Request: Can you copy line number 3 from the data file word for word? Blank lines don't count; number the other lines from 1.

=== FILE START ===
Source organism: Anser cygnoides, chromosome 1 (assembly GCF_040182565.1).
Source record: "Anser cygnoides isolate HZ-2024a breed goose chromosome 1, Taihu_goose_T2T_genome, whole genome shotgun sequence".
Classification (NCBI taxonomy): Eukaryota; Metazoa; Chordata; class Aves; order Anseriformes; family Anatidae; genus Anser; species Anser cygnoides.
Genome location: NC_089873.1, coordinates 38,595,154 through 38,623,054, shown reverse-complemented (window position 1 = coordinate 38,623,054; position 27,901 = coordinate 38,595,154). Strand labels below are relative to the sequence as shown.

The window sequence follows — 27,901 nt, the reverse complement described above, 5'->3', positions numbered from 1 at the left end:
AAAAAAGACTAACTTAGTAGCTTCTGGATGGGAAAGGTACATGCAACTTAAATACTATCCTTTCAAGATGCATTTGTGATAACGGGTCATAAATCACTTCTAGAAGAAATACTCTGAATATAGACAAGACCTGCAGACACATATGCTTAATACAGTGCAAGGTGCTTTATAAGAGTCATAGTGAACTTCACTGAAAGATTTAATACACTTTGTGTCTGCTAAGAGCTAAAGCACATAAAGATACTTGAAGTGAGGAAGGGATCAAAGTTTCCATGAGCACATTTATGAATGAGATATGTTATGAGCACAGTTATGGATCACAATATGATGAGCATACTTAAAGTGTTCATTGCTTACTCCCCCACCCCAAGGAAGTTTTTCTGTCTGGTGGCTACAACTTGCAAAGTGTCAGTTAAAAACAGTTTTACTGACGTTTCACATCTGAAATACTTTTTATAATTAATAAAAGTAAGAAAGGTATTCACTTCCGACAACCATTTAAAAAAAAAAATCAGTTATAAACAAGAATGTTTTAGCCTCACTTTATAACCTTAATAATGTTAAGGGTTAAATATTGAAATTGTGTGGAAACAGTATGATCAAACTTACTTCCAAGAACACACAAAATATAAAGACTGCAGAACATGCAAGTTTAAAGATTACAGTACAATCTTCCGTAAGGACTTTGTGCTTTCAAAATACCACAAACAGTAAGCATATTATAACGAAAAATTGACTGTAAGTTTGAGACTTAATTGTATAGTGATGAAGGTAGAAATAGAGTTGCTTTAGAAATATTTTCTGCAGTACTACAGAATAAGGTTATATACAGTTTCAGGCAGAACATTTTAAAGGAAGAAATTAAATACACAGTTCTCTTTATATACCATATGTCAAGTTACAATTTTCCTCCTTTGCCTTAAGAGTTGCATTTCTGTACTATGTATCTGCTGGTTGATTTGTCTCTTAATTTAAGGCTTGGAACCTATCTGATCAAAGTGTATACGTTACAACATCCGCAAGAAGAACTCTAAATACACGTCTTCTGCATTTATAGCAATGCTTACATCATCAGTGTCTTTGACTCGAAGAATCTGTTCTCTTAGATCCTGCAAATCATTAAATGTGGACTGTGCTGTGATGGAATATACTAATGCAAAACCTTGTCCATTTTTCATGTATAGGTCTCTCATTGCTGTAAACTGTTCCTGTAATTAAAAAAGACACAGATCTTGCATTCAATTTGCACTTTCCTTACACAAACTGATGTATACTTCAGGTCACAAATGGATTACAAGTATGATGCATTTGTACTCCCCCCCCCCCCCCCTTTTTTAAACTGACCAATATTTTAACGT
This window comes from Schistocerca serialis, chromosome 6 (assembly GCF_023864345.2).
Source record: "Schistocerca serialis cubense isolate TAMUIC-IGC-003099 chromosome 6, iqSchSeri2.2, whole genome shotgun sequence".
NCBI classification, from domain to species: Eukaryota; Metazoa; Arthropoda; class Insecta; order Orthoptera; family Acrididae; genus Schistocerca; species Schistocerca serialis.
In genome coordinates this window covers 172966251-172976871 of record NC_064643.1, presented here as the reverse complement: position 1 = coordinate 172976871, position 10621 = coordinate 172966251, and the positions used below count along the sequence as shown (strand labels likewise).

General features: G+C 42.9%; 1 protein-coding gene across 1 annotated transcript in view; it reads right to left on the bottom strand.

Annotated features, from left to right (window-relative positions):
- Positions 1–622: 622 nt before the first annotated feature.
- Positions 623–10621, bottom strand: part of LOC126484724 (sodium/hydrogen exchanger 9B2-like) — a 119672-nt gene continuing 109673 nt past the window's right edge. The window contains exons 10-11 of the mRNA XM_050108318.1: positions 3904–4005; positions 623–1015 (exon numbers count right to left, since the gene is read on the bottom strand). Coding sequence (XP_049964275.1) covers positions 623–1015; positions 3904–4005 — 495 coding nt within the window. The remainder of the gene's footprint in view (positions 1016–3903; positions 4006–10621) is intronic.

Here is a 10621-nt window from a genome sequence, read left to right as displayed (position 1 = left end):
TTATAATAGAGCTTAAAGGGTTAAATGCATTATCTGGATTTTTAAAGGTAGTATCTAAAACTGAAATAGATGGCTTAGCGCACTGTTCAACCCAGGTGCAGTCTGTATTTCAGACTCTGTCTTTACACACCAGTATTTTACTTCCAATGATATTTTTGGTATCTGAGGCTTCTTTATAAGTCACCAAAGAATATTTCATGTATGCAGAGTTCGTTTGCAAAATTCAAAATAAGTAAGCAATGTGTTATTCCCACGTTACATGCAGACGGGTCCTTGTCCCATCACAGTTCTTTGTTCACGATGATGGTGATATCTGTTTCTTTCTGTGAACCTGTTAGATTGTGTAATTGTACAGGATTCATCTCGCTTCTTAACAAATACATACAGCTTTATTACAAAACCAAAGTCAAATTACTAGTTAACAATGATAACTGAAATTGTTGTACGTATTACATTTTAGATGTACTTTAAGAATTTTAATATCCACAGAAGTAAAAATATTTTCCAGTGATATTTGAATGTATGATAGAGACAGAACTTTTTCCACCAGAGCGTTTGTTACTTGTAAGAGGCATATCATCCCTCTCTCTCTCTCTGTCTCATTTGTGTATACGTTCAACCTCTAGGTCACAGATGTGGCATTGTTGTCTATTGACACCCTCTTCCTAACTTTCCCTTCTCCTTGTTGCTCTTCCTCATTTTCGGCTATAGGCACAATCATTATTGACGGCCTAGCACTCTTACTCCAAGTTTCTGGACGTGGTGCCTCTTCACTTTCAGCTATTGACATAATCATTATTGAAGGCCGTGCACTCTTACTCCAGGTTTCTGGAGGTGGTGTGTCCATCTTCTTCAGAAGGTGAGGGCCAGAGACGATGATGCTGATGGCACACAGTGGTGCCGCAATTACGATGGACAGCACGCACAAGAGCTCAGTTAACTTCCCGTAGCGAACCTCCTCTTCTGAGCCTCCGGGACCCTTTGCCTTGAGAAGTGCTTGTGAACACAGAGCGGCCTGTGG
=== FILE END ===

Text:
Classification (NCBI taxonomy): Eukaryota; Metazoa; Chordata; class Aves; order Anseriformes; family Anatidae; genus Anser; species Anser cygnoides.